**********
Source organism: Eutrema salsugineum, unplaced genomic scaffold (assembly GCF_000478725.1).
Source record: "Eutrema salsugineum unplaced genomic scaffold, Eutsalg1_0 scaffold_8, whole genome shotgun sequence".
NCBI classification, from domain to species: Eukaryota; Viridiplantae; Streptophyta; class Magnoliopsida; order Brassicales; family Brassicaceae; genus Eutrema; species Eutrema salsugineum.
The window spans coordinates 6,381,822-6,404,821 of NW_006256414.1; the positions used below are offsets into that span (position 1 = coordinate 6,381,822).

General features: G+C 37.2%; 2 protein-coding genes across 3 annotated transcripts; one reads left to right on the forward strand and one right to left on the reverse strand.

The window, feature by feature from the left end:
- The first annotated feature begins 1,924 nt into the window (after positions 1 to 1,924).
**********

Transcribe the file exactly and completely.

Source organism: Eutrema salsugineum, unplaced genomic scaffold (assembly GCF_000478725.1).
Source record: "Eutrema salsugineum unplaced genomic scaffold, Eutsalg1_0 scaffold_8, whole genome shotgun sequence".
NCBI classification, from domain to species: Eukaryota; Viridiplantae; Streptophyta; class Magnoliopsida; order Brassicales; family Brassicaceae; genus Eutrema; species Eutrema salsugineum.
The window spans coordinates 6,381,822-6,404,821 of NW_006256414.1; the positions used below are offsets into that span (position 1 = coordinate 6,381,822).

General features: G+C 37.2%; 2 protein-coding genes across 3 annotated transcripts; one reads left to right on the forward strand and one right to left on the reverse strand.

The window, feature by feature from the left end:
- The first annotated feature begins 1,924 nt into the window (after positions 1 to 1,924).